A 14% boost in conversions, defined as clicks to the sign-up page.

The original landing page makes me think of Prufrock at his baby gate. Just as it would take him too much effort to jump over it, it would take audiences way too much time to distil all of that information from the old Basecamp homepage.

Lesson 2: Great Customer Service Can Be Your Best Marketing Strategy

Conversion rate optimization doesn’t stop – or necessarily even start – with marketing. While today’s consumers are self-driven, the fact is that they will – at some point – need a helping hand.

This was a need that I experienced when I was shopping at my neighborhood drugstore recently. I was shopping for a vitamin but I was extremely limited on time. There were guides and pamphlets available to help me navigate this extremely overwhelming aisle of the store, but I didn’t have the time to self-direct myself through this aisle.

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I was just about ready to leave the store when a sales rep approached me – just in time. Instead of hopping online to order the same supplement from a competitor (Amazon), I bought what I needed right then and there.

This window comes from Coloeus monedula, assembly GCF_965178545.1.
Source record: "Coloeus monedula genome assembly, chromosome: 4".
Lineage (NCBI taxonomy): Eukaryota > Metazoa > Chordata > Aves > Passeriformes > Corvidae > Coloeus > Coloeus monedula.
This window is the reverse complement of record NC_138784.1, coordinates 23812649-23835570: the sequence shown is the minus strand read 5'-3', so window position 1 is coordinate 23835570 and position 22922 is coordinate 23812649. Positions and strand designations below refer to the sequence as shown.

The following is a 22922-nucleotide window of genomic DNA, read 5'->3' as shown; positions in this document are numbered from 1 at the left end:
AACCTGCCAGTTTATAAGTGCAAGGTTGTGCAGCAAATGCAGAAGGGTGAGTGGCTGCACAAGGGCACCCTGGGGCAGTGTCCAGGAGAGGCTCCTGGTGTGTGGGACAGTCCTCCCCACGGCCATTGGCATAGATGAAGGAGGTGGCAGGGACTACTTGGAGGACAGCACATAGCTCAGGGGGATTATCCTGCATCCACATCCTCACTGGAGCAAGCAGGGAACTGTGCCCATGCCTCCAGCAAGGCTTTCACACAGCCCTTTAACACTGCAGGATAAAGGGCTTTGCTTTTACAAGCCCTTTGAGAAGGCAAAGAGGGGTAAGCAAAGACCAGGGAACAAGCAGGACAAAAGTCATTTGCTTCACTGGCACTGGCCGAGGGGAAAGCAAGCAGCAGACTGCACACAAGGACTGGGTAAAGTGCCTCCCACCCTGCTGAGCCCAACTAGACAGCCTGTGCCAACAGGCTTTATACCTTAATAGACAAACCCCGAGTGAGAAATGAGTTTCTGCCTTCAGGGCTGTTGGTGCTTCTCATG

This experience made me realize something important – the need for amazing customer service throughout the conversion funnel.

Intuit, the maker of financial software like QuickBooks, learned through their customer service channels that they had a big problem. Users were buying their software only to realize that the product didn’t match their needs.

These conversions and subsequent conversations presented Intuit with a major cost drain. Instead, Intuit should have been presenting QuickBooks customers with the right solutions earlier in the conversion funnel.

The marketing team at Intuit determined that their “Review Your Order” and “Product Comparison Pages” were the best pages to optimize as they were the pages with the highest purchase intent.

Intuit implemented a live chat solution to help customers answer their most pressing questions about the product and succeeded in increasing conversions – qualified conversions – by 211%

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You can read the original case study here, via CrazyEgg.